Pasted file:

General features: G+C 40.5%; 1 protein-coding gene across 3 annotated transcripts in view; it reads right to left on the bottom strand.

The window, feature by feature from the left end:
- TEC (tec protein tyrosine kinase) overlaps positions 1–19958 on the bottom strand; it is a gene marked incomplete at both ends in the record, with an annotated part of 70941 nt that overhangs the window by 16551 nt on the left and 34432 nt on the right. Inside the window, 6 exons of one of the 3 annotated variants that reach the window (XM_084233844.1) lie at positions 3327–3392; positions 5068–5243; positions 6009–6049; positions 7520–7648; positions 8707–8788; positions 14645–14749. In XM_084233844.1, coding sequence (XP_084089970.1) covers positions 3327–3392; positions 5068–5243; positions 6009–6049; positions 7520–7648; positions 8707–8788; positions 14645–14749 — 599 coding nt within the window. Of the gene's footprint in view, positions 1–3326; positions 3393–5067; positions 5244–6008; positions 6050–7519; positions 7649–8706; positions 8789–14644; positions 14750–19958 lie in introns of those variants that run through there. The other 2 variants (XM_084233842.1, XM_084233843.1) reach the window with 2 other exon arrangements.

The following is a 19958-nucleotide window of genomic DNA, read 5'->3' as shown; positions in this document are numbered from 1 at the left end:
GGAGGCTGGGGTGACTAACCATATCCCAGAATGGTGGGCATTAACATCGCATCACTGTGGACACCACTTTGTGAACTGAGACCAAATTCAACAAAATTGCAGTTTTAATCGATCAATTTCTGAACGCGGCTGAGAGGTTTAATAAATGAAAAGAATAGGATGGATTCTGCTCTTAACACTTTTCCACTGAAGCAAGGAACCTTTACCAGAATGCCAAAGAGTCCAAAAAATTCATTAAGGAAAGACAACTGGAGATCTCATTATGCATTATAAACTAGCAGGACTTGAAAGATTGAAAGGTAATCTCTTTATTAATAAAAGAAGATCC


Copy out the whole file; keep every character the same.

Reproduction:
General features: G+C 40.5%; 1 protein-coding gene across 3 annotated transcripts in view; it reads right to left on the bottom strand.

The window, feature by feature from the left end:
- TEC (tec protein tyrosine kinase) overlaps positions 1–19958 on the bottom strand; it is a gene marked incomplete at both ends in the record, with an annotated part of 70941 nt that overhangs the window by 16551 nt on the left and 34432 nt on the right. Inside the window, 6 exons of one of the 3 annotated variants that reach the window (XM_084233844.1) lie at positions 3327–3392; positions 5068–5243; positions 6009–6049; positions 7520–7648; positions 8707–8788; positions 14645–14749. In XM_084233844.1, coding sequence (XP_084089970.1) covers positions 3327–3392; positions 5068–5243; positions 6009–6049; positions 7520–7648; positions 8707–8788; positions 14645–14749 — 599 coding nt within the window. Of the gene's footprint in view, positions 1–3326; positions 3393–5067; positions 5244–6008; positions 6050–7519; positions 7649–8706; positions 8789–14644; positions 14750–19958 lie in introns of those variants that run through there. The other 2 variants (XM_084233842.1, XM_084233843.1) reach the window with 2 other exon arrangements.

The following is a 19958-nucleotide window of genomic DNA, read 5'->3' as shown; positions in this document are numbered from 1 at the left end:
GGAGGCTGGGGTGACTAACCATATCCCAGAATGGTGGGCATTAACATCGCATCACTGTGGACACCACTTTGTGAACTGAGACCAAATTCAACAAAATTGCAGTTTTAATCGATCAATTTCTGAACGCGGCTGAGAGGTTTAATAAATGAAAAGAATAGGATGGATTCTGCTCTTAACACTTTTCCACTGAAGCAAGGAACCTTTACCAGAATGCCAAAGAGTCCAAAAAATTCATTAAGGAAAGACAACTGGAGATCTCATTATGCATTATAAACTAGCAGGACTTGAAAGATTGAAAGGTAATCTCTTTATTAATAAAAGAAGATCC